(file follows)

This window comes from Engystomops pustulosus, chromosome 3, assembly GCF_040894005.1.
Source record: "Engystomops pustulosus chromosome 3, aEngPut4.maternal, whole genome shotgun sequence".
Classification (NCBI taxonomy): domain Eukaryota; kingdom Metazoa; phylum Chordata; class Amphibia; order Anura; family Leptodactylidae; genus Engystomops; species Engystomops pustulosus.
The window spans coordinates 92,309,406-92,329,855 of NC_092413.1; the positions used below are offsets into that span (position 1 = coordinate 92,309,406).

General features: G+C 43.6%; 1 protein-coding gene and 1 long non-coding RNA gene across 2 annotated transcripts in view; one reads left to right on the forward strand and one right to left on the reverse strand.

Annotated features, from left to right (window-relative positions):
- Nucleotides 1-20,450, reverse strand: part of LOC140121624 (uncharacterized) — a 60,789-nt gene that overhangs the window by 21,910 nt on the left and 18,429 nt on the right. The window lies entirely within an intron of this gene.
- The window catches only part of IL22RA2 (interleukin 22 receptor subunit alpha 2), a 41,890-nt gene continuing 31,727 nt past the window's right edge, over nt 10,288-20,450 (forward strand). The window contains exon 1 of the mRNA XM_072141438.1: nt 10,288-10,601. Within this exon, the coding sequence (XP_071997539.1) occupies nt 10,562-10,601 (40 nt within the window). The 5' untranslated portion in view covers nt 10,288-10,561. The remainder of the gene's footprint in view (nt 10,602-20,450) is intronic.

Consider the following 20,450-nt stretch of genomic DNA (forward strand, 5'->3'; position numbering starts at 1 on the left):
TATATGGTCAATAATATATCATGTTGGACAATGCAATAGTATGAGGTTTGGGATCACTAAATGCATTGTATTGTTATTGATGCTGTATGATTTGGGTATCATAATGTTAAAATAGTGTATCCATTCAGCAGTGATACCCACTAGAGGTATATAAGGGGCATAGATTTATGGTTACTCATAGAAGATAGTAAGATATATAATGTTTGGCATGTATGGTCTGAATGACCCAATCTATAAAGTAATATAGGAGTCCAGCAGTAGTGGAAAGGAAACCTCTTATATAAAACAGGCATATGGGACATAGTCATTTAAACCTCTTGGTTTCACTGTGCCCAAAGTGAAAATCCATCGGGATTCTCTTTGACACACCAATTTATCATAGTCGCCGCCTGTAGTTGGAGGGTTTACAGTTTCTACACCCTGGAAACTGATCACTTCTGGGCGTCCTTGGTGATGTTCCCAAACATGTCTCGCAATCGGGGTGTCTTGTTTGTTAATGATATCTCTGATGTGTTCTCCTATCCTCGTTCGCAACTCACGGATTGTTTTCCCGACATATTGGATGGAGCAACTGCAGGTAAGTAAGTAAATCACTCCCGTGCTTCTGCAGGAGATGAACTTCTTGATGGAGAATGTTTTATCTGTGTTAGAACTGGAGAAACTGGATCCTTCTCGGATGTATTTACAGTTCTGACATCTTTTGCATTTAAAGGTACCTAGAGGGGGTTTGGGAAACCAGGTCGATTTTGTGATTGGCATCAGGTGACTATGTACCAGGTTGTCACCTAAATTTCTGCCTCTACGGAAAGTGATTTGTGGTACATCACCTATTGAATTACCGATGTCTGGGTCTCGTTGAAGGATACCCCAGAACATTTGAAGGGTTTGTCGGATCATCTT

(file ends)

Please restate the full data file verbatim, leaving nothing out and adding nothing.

This window comes from Engystomops pustulosus, chromosome 3, assembly GCF_040894005.1.
Source record: "Engystomops pustulosus chromosome 3, aEngPut4.maternal, whole genome shotgun sequence".
Classification (NCBI taxonomy): domain Eukaryota; kingdom Metazoa; phylum Chordata; class Amphibia; order Anura; family Leptodactylidae; genus Engystomops; species Engystomops pustulosus.
The window spans coordinates 92,309,406-92,329,855 of NC_092413.1; the positions used below are offsets into that span (position 1 = coordinate 92,309,406).

General features: G+C 43.6%; 1 protein-coding gene and 1 long non-coding RNA gene across 2 annotated transcripts in view; one reads left to right on the forward strand and one right to left on the reverse strand.

Annotated features, from left to right (window-relative positions):
- Nucleotides 1-20,450, reverse strand: part of LOC140121624 (uncharacterized) — a 60,789-nt gene that overhangs the window by 21,910 nt on the left and 18,429 nt on the right. The window lies entirely within an intron of this gene.
- The window catches only part of IL22RA2 (interleukin 22 receptor subunit alpha 2), a 41,890-nt gene continuing 31,727 nt past the window's right edge, over nt 10,288-20,450 (forward strand). The window contains exon 1 of the mRNA XM_072141438.1: nt 10,288-10,601. Within this exon, the coding sequence (XP_071997539.1) occupies nt 10,562-10,601 (40 nt within the window). The 5' untranslated portion in view covers nt 10,288-10,561. The remainder of the gene's footprint in view (nt 10,602-20,450) is intronic.

Consider the following 20,450-nt stretch of genomic DNA (forward strand, 5'->3'; position numbering starts at 1 on the left):
TATATGGTCAATAATATATCATGTTGGACAATGCAATAGTATGAGGTTTGGGATCACTAAATGCATTGTATTGTTATTGATGCTGTATGATTTGGGTATCATAATGTTAAAATAGTGTATCCATTCAGCAGTGATACCCACTAGAGGTATATAAGGGGCATAGATTTATGGTTACTCATAGAAGATAGTAAGATATATAATGTTTGGCATGTATGGTCTGAATGACCCAATCTATAAAGTAATATAGGAGTCCAGCAGTAGTGGAAAGGAAACCTCTTATATAAAACAGGCATATGGGACATAGTCATTTAAACCTCTTGGTTTCACTGTGCCCAAAGTGAAAATCCATCGGGATTCTCTTTGACACACCAATTTATCATAGTCGCCGCCTGTAGTTGGAGGGTTTACAGTTTCTACACCCTGGAAACTGATCACTTCTGGGCGTCCTTGGTGATGTTCCCAAACATGTCTCGCAATCGGGGTGTCTTGTTTGTTAATGATATCTCTGATGTGTTCTCCTATCCTCGTTCGCAACTCACGGATTGTTTTCCCGACATATTGGATGGAGCAACTGCAGGTAAGTAAGTAAATCACTCCCGTGCTTCTGCAGGAGATGAACTTCTTGATGGAGAATGTTTTATCTGTGTTAGAACTGGAGAAACTGGATCCTTCTCGGATGTATTTACAGTTCTGACATCTTTTGCATTTAAAGGTACCTAGAGGGGGTTTGGGAAACCAGGTCGATTTTGTGATTGGCATCAGGTGACTATGTACCAGGTTGTCACCTAAATTTCTGCCTCTACGGAAAGTGATTTGTGGTACATCACCTATTGAATTACCGATGTCTGGGTCTCGTTGAAGGATACCCCAGAACATTTGAAGGGTTTGTCGGATCATCTT